d’bi.young anitafrika’s Watah theatre school at risk of closure

"From the audience’s perspective, they say, 'This kind of theatre moves me to look at my own life, at my own experiences and at what I want to do differently as a human being,'" artistic director says after launching GoFundMe campaign.



The Watah School, a branch of The Watah Theatre company headed by Jamaican-Canadian theatre artist and dub poet d’bi.young anitafrika, is facing closure due to lack of funding.

The barrier-free, Africentric institute – established in 2008 as anitafrika dub theatre, then reborn as Watah and incorporated as a non-profit in 2014 – offers programs like the Professional Artists Development Initiative (PADI), a residency through which artists help run the company in exchange for mentorship and training. 

Now, following several unsuccessful applications for operational funding and two years of financing the school out of pocket (anitafrika says she’s even started playing the lottery), there’s a new GoFundMe campaign to save the school from folding. 

An established performer and published playwright, anitafrika cut her teeth in the groundbreaking Fresh Arts training program in the ‘90s and came through nearly every Toronto theatre company.

“Soulpepper, Nightwood, b current, CanStage: they’ve all nurtured me,” she says, adding that for her it makes sense to put her own artist earnings into the community “by trying to have this black institution that creates professional theatre.”

NOW: Tell me about your commitment to mentoring opportunities in Canada.

d’bi.young anitafrika: Mentoring is integral to my creative process. It’s what my elders taught me. I spend about 60 per cent of my time mentoring, mostly through Watah, which runs tuition-free professional development residencies. Our [PADI program] selection process is extremely accessible. We don’t deny anyone. The point is to further diversify theatre in Toronto, which is already diverse, but to add resources to that diversification, as well as skills development.

Have you received any funding for The Watah School? 

We’ve applied 13 to 15 times to different grants and we’ve received three. [Two project grants from Toronto Arts Council and another from Ontario Arts Council.] We’ve had two trimesters covered as well as the PADI program covered partially for a year.

[However,] even with Toronto’s artistic community being very aware of what’s going on at Watah, even working with larger organizations (like Sketch), who get incredible support, even with publishing, and producing – with upwards of 100 artists already walking through these doors, and being really successful and vocalizing that success – we’ve still been unsuccessful [in securing sustained operational funding].

Where will the money go that you raise through your GoFundMe campaign?

One, to secure our home two, to secure operating funding and three, so we can turn this place into a black box theatre.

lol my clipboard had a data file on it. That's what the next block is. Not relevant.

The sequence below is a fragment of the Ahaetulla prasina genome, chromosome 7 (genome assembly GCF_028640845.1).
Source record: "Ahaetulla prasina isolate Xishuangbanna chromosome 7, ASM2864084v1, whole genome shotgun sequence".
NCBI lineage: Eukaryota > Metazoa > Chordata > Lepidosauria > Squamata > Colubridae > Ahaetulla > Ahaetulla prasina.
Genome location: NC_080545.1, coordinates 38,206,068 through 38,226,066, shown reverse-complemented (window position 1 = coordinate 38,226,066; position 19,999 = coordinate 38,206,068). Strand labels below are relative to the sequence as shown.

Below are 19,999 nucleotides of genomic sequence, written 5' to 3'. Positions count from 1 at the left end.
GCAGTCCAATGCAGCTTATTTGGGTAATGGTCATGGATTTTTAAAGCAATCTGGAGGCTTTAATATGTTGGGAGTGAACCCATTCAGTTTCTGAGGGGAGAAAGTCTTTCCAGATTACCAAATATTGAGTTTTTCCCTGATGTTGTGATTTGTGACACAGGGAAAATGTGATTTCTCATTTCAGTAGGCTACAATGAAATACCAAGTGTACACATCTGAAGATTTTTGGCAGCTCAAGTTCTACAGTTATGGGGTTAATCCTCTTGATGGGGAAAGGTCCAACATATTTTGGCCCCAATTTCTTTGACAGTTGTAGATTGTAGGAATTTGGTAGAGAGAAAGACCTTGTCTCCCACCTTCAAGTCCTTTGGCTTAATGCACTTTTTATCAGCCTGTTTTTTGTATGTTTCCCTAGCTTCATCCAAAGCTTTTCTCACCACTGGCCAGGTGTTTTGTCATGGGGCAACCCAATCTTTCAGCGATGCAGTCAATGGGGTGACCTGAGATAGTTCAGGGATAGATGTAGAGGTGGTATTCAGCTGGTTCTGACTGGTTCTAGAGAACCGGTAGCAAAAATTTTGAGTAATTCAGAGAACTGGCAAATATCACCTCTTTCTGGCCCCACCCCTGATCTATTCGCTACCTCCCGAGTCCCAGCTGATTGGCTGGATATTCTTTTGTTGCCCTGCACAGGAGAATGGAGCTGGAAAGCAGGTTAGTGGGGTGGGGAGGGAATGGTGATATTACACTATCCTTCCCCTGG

We’re not at a loss for artists in residence, for product. If you look at the artistic output we’ve generated in two years, anybody would think we are a moneyed company. What we need is security around where we house these ideas. None of [this] would be possible if we did not have a home. We need to have our home not jeopardized. Because when you have a home, it changes people’s emotional, psychological and spiritual relationship to creating art … it’s only because we have a home that we feel empowered to create.

The last two shows were extremely successful. We had no funding, no money, but we got a Dora Award and three nominations we’re rolling with the big-timers. We want to turn this space [in the Distillery District] into a performance venue. The ceiling is waiting for lights, the grid is already there… we want to put in our floor. It’s not a stretch.

What impact have you made with the school and what are your future goals?

[We’re] creating this unique, equitable, loving, self-actualizing space for black, queer, LGBT and People of Colour artists… to produce work that is impacting the Canadian cultural landscape.

From the audience’s perspective, they say, “This kind of theatre moves me to look at my own life, at my own experiences and at what I want to do differently as a human being.” Often our artist body is people who’ve come to the shows and then want to study at Watah.

People who came to see Esu Crossing the Middle Passage and She Mami Wata were like: “this is a new injection into theatre in this city.” Our project is having such a phenomenal emotional and ideological impact, because it’s grounded in love… it creates a room where all kinds of people can come in and say, “I feel safe here.”

Bleeders, directed by d’bi young anitafrika and produced by Watah Theatre, plays at Summerworks, August 4-14. Support the Watah School here. This interview has been condensed and edited.

website@nowtoronto.com | @JRtoque

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